Groundwater flow systems
An assessment of the 12 types of groundwater flow systems contributing to dryland salinity across Australia has shown that :
- groundwater processes in the deeply weathered landscapes of Western Australia are similar to those in the landscapes of the Eyre Peninsula in South Australia and the Dundas Tablelands in western Victoria;
- groundwater processes in the sedimentary deposits of the Murray-Darling Basin are similar to those in the Perth and Bremer Basins in Western Australia;
- clear similarities exist between the groundwater processes underlying salinity on the northern and western foot slopes of the Great Dividing Range in both Victoria and New South Wales.
Groundwater flow systems can be classified as local, intermediate or regional on their spatial extent and influence. The extent of the system has implications for its responsiveness to change in water balance and therefore influences the types of management options that are more appropriate for modifying the water balance.
- Local groundwater flow systems respond rapidly to increased groundwater recharge. Watertables rise rapidly and saline discharge typically occurs within 30 to 50 years of clearing of native vegetation for agricultural development. These systems can also respond relatively rapidly to salinity management practices, and afford opportunities to mitigate salinity at a farm scale. Examples are:
- Kamarooka catchment, Victoria (local groundwater flow system in weathered fractured rock)
- Great Southern, Western Australia (local groundwater flow system in deeply weathered rock)
- Intermediate groundwater flow systems have a greater storage capacity and generally higher permeability than local systems. They take longer to ?fill? following increased recharge. Increased discharge typically occurs within 50 to 100 years of clearing of native vegetation for agriculture. The extent and responsiveness of these groundwater systems present much greater challenges for dryland salinity management than local groundwater flow systems. Examples are:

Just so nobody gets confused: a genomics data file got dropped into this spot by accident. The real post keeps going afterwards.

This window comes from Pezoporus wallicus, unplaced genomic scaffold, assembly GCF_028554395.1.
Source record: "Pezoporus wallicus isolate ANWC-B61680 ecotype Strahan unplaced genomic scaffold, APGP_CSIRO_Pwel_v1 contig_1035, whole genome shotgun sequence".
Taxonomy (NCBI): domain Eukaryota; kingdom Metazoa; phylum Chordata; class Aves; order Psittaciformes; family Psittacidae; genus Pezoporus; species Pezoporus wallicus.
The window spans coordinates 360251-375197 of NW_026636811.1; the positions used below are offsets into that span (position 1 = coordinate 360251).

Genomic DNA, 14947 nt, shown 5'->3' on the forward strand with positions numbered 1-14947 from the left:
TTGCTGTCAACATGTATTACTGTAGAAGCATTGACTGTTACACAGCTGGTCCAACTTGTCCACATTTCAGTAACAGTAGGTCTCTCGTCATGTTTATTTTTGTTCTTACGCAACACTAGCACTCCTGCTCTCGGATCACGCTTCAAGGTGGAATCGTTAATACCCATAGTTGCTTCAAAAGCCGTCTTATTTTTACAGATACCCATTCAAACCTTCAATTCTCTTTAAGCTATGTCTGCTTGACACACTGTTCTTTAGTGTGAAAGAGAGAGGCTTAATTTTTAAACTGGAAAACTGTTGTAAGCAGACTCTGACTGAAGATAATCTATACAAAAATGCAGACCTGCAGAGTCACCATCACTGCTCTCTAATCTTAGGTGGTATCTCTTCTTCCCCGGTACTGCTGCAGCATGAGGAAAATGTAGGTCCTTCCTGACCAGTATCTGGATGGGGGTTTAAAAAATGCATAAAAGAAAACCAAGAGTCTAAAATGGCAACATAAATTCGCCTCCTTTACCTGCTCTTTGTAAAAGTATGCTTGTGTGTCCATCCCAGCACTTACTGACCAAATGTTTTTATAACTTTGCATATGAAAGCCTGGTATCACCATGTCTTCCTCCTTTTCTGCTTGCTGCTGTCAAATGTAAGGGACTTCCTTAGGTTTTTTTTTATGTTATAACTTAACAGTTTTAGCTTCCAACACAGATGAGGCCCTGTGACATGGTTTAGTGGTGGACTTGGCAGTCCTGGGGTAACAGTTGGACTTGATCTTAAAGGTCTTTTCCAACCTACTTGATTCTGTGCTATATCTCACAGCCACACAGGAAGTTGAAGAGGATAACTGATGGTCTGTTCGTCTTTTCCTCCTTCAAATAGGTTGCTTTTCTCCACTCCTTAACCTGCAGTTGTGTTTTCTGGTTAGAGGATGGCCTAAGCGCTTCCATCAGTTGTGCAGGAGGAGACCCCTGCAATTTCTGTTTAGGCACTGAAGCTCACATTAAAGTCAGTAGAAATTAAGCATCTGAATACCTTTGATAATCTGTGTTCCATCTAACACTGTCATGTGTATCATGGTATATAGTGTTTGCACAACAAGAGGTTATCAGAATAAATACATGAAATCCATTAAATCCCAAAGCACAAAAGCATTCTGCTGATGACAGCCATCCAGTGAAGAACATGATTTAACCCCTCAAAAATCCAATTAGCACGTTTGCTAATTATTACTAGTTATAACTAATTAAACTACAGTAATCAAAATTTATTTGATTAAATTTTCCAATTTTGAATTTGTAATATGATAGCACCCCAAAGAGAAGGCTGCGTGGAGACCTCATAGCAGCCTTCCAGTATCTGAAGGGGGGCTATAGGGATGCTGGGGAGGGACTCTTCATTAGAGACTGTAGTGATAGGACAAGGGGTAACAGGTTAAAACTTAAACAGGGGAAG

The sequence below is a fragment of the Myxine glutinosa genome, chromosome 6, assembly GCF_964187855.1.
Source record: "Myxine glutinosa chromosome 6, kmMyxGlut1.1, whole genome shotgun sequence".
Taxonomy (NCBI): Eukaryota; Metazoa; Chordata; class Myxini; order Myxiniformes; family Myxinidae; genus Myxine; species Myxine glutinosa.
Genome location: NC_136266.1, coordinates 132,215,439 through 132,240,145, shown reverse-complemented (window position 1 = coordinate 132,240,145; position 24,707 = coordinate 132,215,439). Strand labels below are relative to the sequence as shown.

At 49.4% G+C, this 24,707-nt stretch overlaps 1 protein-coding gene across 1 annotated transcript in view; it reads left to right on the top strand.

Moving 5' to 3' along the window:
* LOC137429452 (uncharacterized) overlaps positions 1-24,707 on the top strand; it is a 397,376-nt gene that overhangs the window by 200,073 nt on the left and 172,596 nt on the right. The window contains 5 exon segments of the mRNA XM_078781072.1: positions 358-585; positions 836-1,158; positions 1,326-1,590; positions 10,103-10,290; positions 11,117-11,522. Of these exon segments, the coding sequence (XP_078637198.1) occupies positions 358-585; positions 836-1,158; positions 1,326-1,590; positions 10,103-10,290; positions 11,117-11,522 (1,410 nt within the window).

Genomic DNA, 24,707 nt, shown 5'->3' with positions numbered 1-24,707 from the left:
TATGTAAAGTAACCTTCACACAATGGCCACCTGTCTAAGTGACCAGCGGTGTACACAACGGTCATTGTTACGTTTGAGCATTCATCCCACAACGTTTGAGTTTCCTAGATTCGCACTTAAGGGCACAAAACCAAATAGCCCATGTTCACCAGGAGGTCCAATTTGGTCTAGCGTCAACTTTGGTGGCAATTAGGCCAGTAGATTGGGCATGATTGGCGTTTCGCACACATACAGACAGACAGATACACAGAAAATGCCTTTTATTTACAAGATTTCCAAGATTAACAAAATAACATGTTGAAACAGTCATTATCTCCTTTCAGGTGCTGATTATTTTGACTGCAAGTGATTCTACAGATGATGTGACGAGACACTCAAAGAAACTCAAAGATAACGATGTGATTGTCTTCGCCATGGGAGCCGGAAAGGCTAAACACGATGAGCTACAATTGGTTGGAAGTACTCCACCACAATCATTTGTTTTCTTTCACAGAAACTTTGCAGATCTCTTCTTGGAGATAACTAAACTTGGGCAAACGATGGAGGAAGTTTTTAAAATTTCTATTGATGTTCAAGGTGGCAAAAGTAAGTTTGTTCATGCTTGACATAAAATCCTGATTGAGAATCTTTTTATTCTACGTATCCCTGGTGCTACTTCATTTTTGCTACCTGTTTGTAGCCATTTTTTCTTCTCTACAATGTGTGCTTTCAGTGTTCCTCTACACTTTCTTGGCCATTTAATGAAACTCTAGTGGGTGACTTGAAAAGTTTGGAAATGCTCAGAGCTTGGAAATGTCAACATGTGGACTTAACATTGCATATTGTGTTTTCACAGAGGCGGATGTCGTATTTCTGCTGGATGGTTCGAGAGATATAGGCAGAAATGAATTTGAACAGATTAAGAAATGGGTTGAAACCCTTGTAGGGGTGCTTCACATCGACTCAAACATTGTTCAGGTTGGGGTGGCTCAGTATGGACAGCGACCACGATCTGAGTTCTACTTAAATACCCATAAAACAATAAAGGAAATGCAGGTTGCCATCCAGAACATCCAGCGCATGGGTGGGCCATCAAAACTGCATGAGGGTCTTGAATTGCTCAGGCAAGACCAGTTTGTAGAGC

- Upper Billabong Creek, New South Wales (local and intermediate groundwater flow systems in fractured rocks in connection to regional flow system in alluvial aquifers)
- Wanilla catchment, South Australia (local to intermediate groundwater flow system in deeply weathered rock)
- Regional groundwater flow systems have a high storage capacity and permeability. They take much longer to develop increased groundwater discharge than local or intermediate flow systems-probably more than 100 years after clearing the native vegetation. The full extent of change may take thousands of years. The scale of regional systems is such that farm-based catchment management options are ineffective in re-establishing an acceptable water balance. These systems will require widespread community action and major land use change to secure improvements to water balance. An example is:
- Lake Warden, Western Australia (regional groundwater flow system in alluvial sediments)
Local, intermediate and regional groundwater flow systems are distributed across Australia (see map below). In some areas flow systems may be superimposed or physically linked. Each system has a unique combination of attributes, but each in turn is composed of different landscapes with a degree of variability.
The hydrogeological and topographical features associated with the groundwater flow systems provide a basis for evaluating the appropriateness of salinity management options.
The capacity of a given groundwater flow system to respond to changes in land use is driven mainly by its ability to move groundwater and is defined by:
- the groundwater gradient (water flows from a higher to a lower position in the landscape); and
- permeability of the material through which the groundwater flows (gravel, sand, clay).